The California Assembly passed a bill that would ban the sale of products containing plastic microbeads by 2020.
The measure (AB 888) still needs the approval of the state's senate and governor, but is expected to move through the legislative process relatively easily and with bipartisan support. Although California would not represent the first statewide microbead ban, it would be the most populous state to take it on.
Penned by Assemblyman Richard Bloom (D-Santa Monica), the bill allows for fines up to $2,500 per day per violation once the ban goes into effect Jan. 1, 2020. It also would establish the Plastic Pollution Fund within the California State Treasury, where 50 percent of all microbead fines would be deposited. The Department of Resources, Recycling and Recovery would have access to the fund for programs and grants to local governments for fighting plastic pollution.
California is far from the first state to take on the growing problem of microbeads finding their way from personal care products into U.S. waterways. Since a 2013 study by environmental group 5 Gyres found 600,000 microbeads per square kilometer (0.39 square mile) in Lake Erie water samples, 26 states have considered some kind of microbead ban or restriction, with New Jersey the first to pass a state-wide ban, which will be phased in from 2018 to 2020.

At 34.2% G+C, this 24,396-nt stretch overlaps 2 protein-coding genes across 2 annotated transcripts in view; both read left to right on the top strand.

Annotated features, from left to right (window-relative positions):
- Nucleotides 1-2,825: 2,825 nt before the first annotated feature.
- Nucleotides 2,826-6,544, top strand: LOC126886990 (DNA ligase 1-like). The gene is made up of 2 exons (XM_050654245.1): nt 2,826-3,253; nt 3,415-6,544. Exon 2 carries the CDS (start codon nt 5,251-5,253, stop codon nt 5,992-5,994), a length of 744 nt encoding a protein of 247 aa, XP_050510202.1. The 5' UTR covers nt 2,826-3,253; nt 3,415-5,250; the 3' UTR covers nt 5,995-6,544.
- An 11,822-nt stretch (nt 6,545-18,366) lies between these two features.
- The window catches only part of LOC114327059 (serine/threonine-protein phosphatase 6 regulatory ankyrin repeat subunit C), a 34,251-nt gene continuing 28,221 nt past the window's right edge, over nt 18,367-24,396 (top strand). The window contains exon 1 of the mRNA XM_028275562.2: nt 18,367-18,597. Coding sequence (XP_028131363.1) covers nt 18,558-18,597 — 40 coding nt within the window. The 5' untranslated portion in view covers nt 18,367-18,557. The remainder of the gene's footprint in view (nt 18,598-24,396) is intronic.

State bans, however, would be moot if a bipartisan bill in the U.S. Congress (HR 1321) now making its way through Congress is signed by the president. The bill, written by Rep. Frank Pallone (D-N.J.) and cosponsored by Rep. Fred Upton (R-Mich.) would ban microbeads from personal care products sold in the United States starting in 2018. In the Senate, Rob Portman (R-Ohio) has introduced a companion bill. Even supporters of state bans have come out in favor a of federal microbead ban, to avoid ending up with 50 different state laws regulating the 0.3 millimeter bits of polyethylene and polypropylene.
Cosmetics companies are also already acting, with Unilever completing its microbead phase-out this year along with the The Body Shop. Johnson & Johnson plans to be free of microbeads by the end of 2015 and Procter & Gamble expects its PE phaseout to take until 2017.